It’s something we’ve heard so many times--air travel just isn’t what it used to be.
For now, there are still 747s in the sky. Most of them are being used as cargo planes or by foreign airlines. But newer two engine planes, like the 777 and the Dreamliner are now preferred for passenger travel. They go just as far and use less fuel than the 747.
Recently, United marked the moment the plane the changed air travel said goodbye.
Forty-seven years ago, Chicago’s own hometown airline made its first flight of the 747, the first long-range, wide bodied jumbo jet.
The first flight from San Francisco to Honolulu was July 23, 1970.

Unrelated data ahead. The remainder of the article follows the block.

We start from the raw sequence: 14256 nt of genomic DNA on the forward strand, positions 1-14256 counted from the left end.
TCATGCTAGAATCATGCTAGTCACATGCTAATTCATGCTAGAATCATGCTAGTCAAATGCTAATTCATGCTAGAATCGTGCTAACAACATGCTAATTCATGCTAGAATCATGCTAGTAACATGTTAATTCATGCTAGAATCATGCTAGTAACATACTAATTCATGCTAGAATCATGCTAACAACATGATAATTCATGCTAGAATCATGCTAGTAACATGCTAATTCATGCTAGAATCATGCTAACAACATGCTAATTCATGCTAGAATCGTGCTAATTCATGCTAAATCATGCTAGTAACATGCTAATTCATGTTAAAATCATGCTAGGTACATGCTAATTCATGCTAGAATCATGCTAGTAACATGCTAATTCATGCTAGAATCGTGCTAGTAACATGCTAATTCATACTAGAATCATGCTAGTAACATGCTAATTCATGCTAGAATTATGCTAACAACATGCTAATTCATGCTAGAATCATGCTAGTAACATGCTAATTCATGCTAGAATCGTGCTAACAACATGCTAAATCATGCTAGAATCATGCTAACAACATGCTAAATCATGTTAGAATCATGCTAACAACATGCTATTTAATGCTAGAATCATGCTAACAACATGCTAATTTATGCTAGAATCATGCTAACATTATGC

Just weeks ago, United paid tribute to the aircraft one last time with one last flight. Crew from the first flight were on hand as well as passengers and fans. Each person had with their own connection to the “Queen of the Skies.”
The flight sold out in just two hours.
Many stories were shared aboard the final flight, from the first crew members in 1970 to the final ones.
Nearly five decades of history were shared during the final five-hour flight. The plane touched down in Honolulu for a final aloha. And as the Queen of the Skies came to rest, her iconic form stood proud for the years of memories made, years of flight, making the world more united.
What happens to those retired 747s? They will be brought to what’s known as the “airplane graveyard” in the Mojave Desert.